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Legal and Ethical Issues of Animal Tracking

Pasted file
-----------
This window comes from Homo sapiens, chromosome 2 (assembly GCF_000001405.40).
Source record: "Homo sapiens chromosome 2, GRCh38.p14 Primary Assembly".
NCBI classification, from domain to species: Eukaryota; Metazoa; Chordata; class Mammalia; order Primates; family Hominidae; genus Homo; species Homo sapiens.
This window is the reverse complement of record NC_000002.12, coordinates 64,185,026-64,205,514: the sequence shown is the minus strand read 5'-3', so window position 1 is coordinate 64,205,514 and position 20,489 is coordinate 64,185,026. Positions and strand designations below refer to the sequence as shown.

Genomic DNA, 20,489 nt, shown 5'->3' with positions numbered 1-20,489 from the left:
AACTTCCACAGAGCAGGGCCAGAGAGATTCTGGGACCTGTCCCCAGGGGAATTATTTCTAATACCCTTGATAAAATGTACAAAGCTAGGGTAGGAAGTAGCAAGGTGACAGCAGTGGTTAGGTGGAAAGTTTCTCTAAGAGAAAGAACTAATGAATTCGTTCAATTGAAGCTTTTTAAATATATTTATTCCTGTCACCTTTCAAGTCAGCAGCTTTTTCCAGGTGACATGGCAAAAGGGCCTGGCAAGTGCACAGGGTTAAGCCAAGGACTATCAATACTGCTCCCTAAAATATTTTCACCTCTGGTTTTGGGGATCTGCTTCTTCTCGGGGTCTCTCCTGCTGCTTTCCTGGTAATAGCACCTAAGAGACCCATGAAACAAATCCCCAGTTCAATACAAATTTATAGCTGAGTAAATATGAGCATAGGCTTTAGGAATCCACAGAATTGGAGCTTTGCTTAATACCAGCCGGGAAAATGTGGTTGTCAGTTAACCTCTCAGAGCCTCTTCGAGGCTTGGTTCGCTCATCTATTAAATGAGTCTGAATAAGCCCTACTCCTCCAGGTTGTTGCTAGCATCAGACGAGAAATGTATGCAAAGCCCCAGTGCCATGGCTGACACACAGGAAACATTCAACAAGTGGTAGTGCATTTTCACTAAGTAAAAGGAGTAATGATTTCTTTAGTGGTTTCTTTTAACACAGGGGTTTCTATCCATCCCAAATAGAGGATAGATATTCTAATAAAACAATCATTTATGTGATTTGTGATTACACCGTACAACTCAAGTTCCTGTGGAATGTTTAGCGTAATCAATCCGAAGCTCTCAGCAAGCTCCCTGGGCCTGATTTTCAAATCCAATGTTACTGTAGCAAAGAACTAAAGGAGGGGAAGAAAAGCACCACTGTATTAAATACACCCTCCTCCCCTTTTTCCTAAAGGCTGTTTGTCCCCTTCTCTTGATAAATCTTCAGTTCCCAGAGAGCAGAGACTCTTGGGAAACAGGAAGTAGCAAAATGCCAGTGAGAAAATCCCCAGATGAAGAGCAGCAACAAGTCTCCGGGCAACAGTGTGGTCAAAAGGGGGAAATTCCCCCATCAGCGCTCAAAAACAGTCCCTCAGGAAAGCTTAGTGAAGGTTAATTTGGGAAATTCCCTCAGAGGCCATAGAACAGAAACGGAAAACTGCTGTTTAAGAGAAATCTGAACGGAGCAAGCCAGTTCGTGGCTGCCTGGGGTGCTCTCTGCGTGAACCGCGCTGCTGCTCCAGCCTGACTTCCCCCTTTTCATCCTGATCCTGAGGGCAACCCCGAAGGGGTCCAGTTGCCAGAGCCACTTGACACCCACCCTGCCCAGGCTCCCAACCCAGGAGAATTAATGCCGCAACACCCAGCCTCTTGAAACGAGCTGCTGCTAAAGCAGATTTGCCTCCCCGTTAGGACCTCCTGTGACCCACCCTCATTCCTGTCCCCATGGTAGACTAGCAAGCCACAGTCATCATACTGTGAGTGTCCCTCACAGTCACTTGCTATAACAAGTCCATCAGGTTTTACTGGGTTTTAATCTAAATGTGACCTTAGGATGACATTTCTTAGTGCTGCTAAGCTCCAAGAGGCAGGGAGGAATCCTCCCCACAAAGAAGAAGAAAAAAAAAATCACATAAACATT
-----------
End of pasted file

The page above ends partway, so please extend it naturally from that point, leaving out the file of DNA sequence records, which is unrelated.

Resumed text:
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Slide 1Slide 2RFID – Animal AgSlide 4Slide 5Slide 6Slide 7Slide 8Slide 9Slide 10Slide 11Slide 12Slide 13Slide 14Slide 15Slide 16Slide 17Slide 18Slide 19Slide 20Slide 21Slide 22Slide 23Slide 24Slide 25Slide 26RFID – Animal AgSlide 28Legal & Ethical Issues of Animal TrackingBackground & StatusLegal and Practical ConcernsCostConfidentialityCompetitionLiabilityEthical ConsiderationsRFID – Animal AgBackground & StatusUSDA initiated the implementation of the National Animal Identification System (NAIS) in 2004. NAIS – A Cooperative State-Federal-Industry partnership intended to:Standardize and expand animal identification programs and practices to all livestock species and poultryThree components—premises identification, animal identification, and animal tracking. Long-term goal of the NAIS is to provide animal health officials with the capability to identify all livestock and premises that have had direct contact with a disease of concern within 48 hours after discovery.RFID – Animal AgNAIS is currently a voluntary programUSDA has adopted a phased-in approach to implementation. Although the draft strategic plan references mandatory requirements in 2008 and beyond, to date no actions have been initiated by USDA to develop regulations to require participation in NAIS. The NAIS is a national program intended to identify all agricultural animals and track them as they come into contact with, or are inter-mixed with, animals other than herd mates from their premises of origin.RFID – Animal AgApproximately $14.3 million has been available to state and Tribal cooperators to begin implementation. More than 80,000 premises had been registered as of early 2006; over 350,000 premises registered by Feb 2007. Currently, animal health officials conduct disease trace outs with systems already in place:records related to program diseases, on-farm recordkeeping, required interstate movement certificates and breed registries. Epidemiologic investigations can take days to weeks to complete - records often kept on paper or not standardized across state lines.RFID – Animal AgCurrently, all states and many Tribes have approved premises registration systems; APHIS says all 50 states have projects in drafting/implementation stages.Highest % of registration: Wisconsin (108.2%); Lowest % of registration: Connecticut (0.7%).Questions:Participation rates in current registration of premises focusWhy are the high % high?Why are the low % low?Why are we not at 100% across all states?RFID – Animal AgMay stem from adoption of the program:Pre-adoption of NAIS, partnership of 100+ animal and livestock professionals from 70 associations, organizations, and government developed the USAIP. Who was included on the partnership discussions?USAIP plan identified framework & defined data standards for implementing/maintaining phased-in animal id system USAIP was not an exact blueprint for the current NAIS. USDA indicated it will continue to seek input from industry and other interested parties throughout the design and implementation of the NAIS (species groups still in place)Questions:Who was represented then?Who is represented now?Balance & adequate representation from all stakeholders?RFID – Animal AgNAIS v. COOLNAIS is not being implemented as a result of the COOL initiative. COOL = Country of Origin LabelingNAIS intent: track animal disease to its source and other potentially exposed premises within a 48-hour period after detection (disease focused)COOL intent: identify for commercial marketplace what agricultural products (raw and processed) originate from US (market focused) Questions:Are the differences in the two programs real?Are the differences identified?Many who advocate COOL are opposed to NAIS; why?RFID – Animal AgCost: Private sector and government will share cost of necessary implementation elements (stated expectation)State's and Tribe's animal health authority (e.g., State veterinarian) responsible for administering and maintaining premises registration system for region under its purview. Questions:Are the cost projections realistic?Do costs burden smaller producers more than larger producers?Private costs vs. public costsLocation:The premises registration system:address, contact name, type of premises, and phone number to contact the person in charge of the premises. Key pieces of information sent to national premises information repository to make information available in case of disease traceback needs. Questions:Do we need to have all this information?Why?Where will the location information go?Who will have access to the information?RFID – Animal AgTechnology:Some technologies will work better for some species than for others. USDA focus on design of identification data system as opposed to what type of technology to useOnce identification system is designed, the market will determine which technologies will be the most appropriate to meet the needs of the system. Animal owners using RFID for official identification have been told they will not necessarily need to have an RFID reader; Producers have also been told free to use any data management serviceQuestions:Is technology neutral to species and to types of producers?Access to information gathered by the technology?RFID – Animal AgAnimal Identification:USDA proposed animals needing identification individually would have a 15-character number.Groups or lots of animals would be identified through a 13-character number, and premises would be identified through a 7-character number.USDA's Animal and Plant Health Inspection Service (APHIS) identified plans to pursue rulemaking to officially recognize 7-character premises identification number, 13-character group/lot identification number, 15-character AIN.RFID – Animal AgUse of tagging stations approvedEntities operating from a fixed location that have been officially approved by APHIS to apply identification devices to animals that are required to be identified.Animal owners required to individually tag animals that leave the premises of origin can elect to transport animals to an approved tagging station. pay operator of tagging station to apply individual animal identification devices & report identification information tagging stations may include,